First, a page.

The two main innovations at the Fakuma stand of Kunststoff Institut Lüdenscheid (KIMW) both offered solutions to remove visible knitlines, phenomena that can be particularly noticeable in high gloss parts.
In the ThermoOpt process, a passive temperature control ceramic thermal barrier layer applied to a mould means less heat is absorbed into the mould metal. As a result, the higher temperature in the mould causes the knit line to practically melt away. Stefan Schmidt, managing director of KIMW said the ThermoOpt coating is 20-25µm thick and that this approach has been conceived for dealing with knitlines on large surface area parts.
KIMW displayed ThermoOpt examples in the form of a Gigaset telephone handset and a remote-control garage door opener housing produced by Mayweg Kunststofftechnik during the Fakuma show.
The other temperature control knitline solution uses partial application of additional heat just in the areas where visible knitlines occur. This is applied using electric heating cartridges from Hotset Heizpatronen und Zubehör.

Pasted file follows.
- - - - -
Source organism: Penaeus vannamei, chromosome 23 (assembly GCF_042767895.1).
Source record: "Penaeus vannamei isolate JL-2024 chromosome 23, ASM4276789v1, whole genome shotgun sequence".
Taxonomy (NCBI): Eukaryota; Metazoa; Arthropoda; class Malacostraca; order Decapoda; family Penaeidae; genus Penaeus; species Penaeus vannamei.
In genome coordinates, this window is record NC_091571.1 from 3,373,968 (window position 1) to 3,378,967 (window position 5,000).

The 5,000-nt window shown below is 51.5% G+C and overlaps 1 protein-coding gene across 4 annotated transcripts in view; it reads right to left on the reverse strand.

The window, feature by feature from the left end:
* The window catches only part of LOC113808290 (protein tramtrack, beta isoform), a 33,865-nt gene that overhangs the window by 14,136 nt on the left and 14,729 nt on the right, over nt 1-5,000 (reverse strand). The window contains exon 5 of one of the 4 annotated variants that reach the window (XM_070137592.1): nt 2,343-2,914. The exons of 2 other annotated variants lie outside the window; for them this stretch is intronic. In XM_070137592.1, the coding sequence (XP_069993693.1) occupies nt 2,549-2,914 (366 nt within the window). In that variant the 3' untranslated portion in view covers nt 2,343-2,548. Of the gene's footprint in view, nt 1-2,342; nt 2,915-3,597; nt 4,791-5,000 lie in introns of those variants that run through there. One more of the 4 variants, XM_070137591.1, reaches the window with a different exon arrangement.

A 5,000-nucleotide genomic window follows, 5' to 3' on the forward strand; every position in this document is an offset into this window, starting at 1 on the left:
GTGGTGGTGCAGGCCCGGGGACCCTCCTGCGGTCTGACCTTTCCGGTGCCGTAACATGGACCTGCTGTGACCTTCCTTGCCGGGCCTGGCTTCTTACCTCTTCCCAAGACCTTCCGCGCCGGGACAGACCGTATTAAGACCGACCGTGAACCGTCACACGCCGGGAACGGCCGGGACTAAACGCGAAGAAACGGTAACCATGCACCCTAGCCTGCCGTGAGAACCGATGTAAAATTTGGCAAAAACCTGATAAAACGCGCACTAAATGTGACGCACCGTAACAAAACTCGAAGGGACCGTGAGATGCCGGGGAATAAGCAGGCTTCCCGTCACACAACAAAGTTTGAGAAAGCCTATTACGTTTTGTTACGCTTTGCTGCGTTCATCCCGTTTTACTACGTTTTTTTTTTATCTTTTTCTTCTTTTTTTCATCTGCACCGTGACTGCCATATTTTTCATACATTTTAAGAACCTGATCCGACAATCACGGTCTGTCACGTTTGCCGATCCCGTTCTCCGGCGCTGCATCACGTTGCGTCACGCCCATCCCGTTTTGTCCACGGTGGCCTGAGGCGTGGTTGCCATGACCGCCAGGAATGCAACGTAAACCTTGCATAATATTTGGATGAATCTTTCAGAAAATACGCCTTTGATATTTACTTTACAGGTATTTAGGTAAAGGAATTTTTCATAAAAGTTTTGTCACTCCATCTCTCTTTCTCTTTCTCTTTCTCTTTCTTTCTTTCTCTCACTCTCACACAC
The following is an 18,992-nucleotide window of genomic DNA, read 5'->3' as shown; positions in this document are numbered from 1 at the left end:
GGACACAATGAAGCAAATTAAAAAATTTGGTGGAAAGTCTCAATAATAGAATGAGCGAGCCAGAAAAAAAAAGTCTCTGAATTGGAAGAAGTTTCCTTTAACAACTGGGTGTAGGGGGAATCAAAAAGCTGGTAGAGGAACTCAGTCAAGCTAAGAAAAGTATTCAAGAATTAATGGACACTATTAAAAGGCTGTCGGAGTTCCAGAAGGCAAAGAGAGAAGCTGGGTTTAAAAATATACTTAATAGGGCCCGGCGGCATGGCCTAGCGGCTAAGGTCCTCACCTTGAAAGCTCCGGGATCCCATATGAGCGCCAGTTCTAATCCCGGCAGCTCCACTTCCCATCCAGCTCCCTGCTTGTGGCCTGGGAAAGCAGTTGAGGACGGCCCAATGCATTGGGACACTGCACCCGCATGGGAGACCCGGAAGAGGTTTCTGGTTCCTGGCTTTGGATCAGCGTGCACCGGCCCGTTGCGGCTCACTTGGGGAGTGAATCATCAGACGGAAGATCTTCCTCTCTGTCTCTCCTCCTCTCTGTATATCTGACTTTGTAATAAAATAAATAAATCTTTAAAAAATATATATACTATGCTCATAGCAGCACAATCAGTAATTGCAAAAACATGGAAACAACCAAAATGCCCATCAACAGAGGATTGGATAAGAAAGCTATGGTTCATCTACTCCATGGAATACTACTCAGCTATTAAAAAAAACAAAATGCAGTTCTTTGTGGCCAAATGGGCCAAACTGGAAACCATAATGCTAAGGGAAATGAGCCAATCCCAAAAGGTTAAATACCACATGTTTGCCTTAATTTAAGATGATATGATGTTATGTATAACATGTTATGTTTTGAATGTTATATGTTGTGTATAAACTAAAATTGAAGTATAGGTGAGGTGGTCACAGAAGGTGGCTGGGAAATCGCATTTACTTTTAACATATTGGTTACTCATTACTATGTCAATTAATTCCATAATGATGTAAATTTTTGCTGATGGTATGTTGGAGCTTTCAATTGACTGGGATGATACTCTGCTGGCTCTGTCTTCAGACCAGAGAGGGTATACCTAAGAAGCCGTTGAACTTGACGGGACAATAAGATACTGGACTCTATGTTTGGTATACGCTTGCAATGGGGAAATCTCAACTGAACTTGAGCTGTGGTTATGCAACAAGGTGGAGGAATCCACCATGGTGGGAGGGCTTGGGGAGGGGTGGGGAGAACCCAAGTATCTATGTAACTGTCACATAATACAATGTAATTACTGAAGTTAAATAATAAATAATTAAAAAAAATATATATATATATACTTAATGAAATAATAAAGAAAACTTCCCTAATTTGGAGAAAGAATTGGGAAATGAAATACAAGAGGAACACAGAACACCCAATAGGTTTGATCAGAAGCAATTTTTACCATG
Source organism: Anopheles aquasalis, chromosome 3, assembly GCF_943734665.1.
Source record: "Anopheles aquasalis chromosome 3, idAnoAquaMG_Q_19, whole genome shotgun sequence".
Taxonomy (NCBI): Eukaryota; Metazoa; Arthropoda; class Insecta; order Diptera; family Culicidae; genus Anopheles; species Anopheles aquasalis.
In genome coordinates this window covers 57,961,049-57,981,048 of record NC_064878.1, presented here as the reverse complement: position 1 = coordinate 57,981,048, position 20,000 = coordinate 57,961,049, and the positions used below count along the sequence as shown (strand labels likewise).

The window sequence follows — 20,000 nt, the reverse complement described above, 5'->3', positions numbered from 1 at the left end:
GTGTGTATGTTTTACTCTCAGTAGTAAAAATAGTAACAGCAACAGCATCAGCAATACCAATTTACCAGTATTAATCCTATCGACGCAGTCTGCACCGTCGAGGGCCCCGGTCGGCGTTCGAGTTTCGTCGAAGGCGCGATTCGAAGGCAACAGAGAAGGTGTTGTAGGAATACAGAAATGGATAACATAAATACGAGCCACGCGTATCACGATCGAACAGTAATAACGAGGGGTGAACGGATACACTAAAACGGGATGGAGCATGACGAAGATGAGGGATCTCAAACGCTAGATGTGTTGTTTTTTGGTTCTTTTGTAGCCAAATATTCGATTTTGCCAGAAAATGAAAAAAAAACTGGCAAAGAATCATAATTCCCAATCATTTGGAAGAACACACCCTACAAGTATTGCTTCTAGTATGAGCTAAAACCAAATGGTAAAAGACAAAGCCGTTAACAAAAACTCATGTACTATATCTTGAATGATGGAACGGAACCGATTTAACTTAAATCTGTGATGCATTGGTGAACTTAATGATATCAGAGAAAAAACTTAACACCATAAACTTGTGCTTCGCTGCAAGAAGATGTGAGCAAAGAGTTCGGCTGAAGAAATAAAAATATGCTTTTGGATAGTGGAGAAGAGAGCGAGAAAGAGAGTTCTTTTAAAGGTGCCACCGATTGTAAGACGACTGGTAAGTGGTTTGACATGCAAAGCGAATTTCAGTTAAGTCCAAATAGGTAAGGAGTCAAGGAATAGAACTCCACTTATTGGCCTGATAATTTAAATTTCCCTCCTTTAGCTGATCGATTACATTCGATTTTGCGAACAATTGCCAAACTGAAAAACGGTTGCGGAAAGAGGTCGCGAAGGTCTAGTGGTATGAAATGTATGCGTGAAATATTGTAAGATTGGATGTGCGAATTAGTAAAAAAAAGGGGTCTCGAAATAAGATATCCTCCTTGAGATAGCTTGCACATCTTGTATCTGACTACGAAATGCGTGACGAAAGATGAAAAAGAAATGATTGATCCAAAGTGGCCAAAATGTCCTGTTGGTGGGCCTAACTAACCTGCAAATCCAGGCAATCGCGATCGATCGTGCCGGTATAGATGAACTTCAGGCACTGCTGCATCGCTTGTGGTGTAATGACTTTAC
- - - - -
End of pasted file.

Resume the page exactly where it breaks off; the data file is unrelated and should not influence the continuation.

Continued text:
In what Hotset calls its Z-System partial dynamic temperature control, developed jointly with KIMW, dynamic heating is applied to relevant points in the mould cavity at a heating rate of up to 60°K per second. This raises the temperature from just over 40°C to just over 50°C within 7 seconds, followed by cooling to 10.5°C.
Looking at a black high-gloss polycarbonate version of KIMW's standard ice scraper as a test piece, it was apparent that if there had ever been any knitlines, the Z-System solution made them melt away.
Aside from knitline removal, HotSet says the reduction of temperature in the overall mould structure enables faster cycle time and low energy use – 100W in the case of the ice scraper. The technique has been patented, but is licence-free.
Schmidt said KIMW now has seven advanced mould rapid heating and cooling (RHC) techniques at its disposal. These include the two new knitline removal ones, RocTool induction, BFMould ball-filled moulds, carbon dioxide and Greenmould. The latter involves electrically heated conductive mould coating and was one of the KIMW highlights at Fakuma 2014.